In July last year the Government published the first edition of its market guidance notes on the National Security and Investment Act, as part of its commitment to offer practical support to businesses navigating the regime (see our August 2022 briefing here). On 28 April 2023, building on insights from key stakeholders, the Government published the second edition. The second edition provides guidance on how the Government uses certain powers, how businesses can interact with the Investment Security Unit most effectively and the time at which a notification should be made. In this briefing, we take a look at the new aspects of the guidance notes through the lens of our experience of advising on the NSI Act regime over the last few months.
Uncertainty as to whether an acquisition is notifiable
In our experience, since the NSI Act came into force, one of the challenges faced by transaction parties has been making an assessment as to whether the acquisition is notifiable under the mandatory notification regime. An acquisition of a target entity operating in one of 17 high risk sectors of the economy triggers a mandatory notification. Interpreting the detailed definitions of the 17 sectors and applying them to a target's business can be tricky and sometimes buyers and sellers will come to different conclusions as to whether a notification is required.
The new edition of the market guidance helpfully confirms that if there is significant uncertainty about whether an acquisition is notifiable, the Government may be contacted by email to seek a view. Although any response is not legal advice, for some transactions it should be useful to have a steer as to whether the interpretation of the relevant sector definitions by the parties and their advisers aligns with the views of the Investment Security Unit.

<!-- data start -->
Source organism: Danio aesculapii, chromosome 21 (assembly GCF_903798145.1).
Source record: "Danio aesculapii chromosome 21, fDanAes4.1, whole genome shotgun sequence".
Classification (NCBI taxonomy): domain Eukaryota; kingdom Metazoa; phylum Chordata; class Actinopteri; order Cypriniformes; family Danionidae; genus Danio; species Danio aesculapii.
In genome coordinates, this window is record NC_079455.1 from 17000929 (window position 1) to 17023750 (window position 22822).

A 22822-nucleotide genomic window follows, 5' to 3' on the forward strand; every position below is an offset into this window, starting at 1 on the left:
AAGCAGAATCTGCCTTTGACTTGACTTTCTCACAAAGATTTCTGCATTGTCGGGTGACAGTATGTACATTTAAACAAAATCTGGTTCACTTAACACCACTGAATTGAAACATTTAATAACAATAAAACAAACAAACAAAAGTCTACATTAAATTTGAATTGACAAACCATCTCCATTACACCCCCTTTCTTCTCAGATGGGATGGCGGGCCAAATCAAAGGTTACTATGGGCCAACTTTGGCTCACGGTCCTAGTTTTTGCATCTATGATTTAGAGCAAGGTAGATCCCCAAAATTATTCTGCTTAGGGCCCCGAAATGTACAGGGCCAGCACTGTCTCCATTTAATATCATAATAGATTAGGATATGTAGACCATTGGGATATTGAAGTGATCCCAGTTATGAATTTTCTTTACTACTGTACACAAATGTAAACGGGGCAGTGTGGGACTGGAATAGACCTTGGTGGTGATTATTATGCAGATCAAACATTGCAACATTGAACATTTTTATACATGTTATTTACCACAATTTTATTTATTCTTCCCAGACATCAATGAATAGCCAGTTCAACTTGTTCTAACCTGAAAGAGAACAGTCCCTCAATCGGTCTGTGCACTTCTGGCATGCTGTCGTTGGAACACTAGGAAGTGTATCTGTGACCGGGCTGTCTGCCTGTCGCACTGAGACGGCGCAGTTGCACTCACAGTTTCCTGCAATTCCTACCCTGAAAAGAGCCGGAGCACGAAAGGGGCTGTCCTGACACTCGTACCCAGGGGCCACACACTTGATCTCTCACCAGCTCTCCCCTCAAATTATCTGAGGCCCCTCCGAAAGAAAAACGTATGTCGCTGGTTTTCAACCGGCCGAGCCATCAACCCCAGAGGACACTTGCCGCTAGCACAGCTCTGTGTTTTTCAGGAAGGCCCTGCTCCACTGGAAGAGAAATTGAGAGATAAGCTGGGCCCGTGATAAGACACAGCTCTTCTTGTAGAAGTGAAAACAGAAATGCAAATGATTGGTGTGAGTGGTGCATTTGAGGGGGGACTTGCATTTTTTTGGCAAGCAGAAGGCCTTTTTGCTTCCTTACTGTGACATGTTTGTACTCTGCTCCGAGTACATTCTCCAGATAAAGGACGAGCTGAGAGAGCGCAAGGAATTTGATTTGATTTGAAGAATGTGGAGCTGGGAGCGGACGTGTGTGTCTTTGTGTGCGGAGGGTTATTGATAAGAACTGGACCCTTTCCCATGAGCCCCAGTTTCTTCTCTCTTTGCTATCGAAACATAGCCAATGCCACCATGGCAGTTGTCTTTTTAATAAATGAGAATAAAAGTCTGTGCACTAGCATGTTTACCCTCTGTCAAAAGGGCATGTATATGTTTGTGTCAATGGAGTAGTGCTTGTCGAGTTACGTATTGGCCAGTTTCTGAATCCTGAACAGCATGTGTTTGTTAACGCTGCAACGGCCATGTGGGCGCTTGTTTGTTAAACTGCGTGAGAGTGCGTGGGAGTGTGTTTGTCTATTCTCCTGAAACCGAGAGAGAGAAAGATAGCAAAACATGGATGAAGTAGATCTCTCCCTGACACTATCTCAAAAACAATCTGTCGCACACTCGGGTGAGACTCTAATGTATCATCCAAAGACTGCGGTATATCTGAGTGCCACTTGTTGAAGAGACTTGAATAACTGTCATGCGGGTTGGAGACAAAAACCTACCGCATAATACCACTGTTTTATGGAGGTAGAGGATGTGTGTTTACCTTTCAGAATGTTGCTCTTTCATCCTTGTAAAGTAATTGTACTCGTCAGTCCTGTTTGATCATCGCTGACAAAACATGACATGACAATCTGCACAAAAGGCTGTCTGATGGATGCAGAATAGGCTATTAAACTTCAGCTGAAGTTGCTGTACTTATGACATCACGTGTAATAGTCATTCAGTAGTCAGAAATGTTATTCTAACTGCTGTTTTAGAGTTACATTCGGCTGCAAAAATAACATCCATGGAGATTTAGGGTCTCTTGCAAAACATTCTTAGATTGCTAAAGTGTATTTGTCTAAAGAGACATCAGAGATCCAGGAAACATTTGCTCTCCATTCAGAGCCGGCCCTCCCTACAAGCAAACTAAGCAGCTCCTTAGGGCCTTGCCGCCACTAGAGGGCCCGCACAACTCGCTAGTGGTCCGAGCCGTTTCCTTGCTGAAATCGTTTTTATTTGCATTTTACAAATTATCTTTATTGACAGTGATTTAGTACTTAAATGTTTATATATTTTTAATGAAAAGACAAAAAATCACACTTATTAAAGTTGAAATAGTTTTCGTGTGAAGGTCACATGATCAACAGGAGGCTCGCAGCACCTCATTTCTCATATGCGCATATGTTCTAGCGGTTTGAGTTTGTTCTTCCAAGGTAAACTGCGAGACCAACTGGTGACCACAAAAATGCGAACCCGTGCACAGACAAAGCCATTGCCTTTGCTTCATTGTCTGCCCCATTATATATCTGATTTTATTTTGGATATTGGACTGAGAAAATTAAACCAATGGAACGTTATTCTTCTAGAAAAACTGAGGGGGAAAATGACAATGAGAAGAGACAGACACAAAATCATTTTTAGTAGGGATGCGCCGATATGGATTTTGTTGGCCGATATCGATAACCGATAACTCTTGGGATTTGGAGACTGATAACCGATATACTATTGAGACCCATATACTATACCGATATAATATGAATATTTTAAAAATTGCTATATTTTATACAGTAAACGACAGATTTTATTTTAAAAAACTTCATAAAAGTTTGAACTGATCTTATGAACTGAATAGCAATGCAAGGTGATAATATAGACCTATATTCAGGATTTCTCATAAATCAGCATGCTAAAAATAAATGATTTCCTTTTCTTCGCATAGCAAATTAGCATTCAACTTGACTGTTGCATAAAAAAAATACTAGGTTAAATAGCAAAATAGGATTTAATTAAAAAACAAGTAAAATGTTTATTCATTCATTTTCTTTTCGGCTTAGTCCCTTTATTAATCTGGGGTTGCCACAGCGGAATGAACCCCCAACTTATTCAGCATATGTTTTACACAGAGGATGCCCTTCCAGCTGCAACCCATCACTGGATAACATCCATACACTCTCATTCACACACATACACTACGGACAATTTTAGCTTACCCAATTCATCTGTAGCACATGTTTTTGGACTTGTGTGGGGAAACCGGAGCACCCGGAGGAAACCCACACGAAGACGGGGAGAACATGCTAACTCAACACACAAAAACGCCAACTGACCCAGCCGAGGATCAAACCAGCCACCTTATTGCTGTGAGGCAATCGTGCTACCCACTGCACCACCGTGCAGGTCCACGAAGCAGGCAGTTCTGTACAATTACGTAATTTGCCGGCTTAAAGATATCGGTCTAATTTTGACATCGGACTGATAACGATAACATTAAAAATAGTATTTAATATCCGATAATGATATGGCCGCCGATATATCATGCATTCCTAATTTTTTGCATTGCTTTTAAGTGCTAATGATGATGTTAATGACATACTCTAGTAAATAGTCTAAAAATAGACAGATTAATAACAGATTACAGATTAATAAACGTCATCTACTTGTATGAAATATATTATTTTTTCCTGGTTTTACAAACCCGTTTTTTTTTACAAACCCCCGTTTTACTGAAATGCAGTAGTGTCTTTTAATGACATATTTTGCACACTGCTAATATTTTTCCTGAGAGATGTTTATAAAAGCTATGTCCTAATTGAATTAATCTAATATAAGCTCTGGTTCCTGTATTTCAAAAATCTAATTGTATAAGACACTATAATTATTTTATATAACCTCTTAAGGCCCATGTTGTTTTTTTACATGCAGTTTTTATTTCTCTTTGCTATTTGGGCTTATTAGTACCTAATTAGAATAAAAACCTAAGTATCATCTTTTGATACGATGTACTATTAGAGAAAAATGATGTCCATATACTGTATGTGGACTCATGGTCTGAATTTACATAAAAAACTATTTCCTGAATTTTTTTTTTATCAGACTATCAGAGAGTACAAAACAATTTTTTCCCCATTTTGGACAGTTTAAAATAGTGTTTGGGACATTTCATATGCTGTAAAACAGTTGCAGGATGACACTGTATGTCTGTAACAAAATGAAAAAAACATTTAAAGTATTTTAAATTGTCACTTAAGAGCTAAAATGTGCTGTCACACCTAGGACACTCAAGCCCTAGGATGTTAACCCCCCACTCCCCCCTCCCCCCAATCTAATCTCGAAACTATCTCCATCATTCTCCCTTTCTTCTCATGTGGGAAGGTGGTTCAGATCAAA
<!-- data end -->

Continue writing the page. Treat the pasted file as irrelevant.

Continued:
Timing of notifications
The market guidance notes now contain advice on the stages during a transaction at which it is likely to be appropriate to make a notification. The Government generally considers it appropriate to notify "when there is a good faith intention to proceed". This could be evidenced by the existence of heads of terms, financial arrangements being in place or board level consideration of the acquisition. Given the potential for the notification process to delay completion of transactions, transaction parties will usually want to notify as soon as possible, although the guidance does also warn of the potential negative consequences of premature notification. These include for example, the fact that notifying prematurely may necessitate further information requests, which can cause delay, and the fact that the notification may be rejected if it does not contain sufficient information to allow the Government to decide whether to call in the transaction for review.
Financial distress transactions
The updated guidance notes acknowledge that in some circumstances, an acquisition may require a mandatory notification or be subject to a call-in or review under the NSI Act, at a time when the parties face financial distress that means they would like a faster decision from the Government. In exceptional circumstances, "where evidence of material financial distress gives rise to genuine urgency", the guidance states that it may be possible to expedite the assessment process. Where material financial distress is claimed, the Government is likely to request analysis provided to the company by external legal, restructuring and insolvency advisers, as well as external auditors, in relation to the position of the company. The guidance also sets out what relevant evidence of urgent financial distress is likely to include: for example, a 13-week cash flow statement, clearly showing a deficit and breach of facilities, a current balance sheet and profit and loss account and correspondence with suppliers or creditors evidencing debt demands.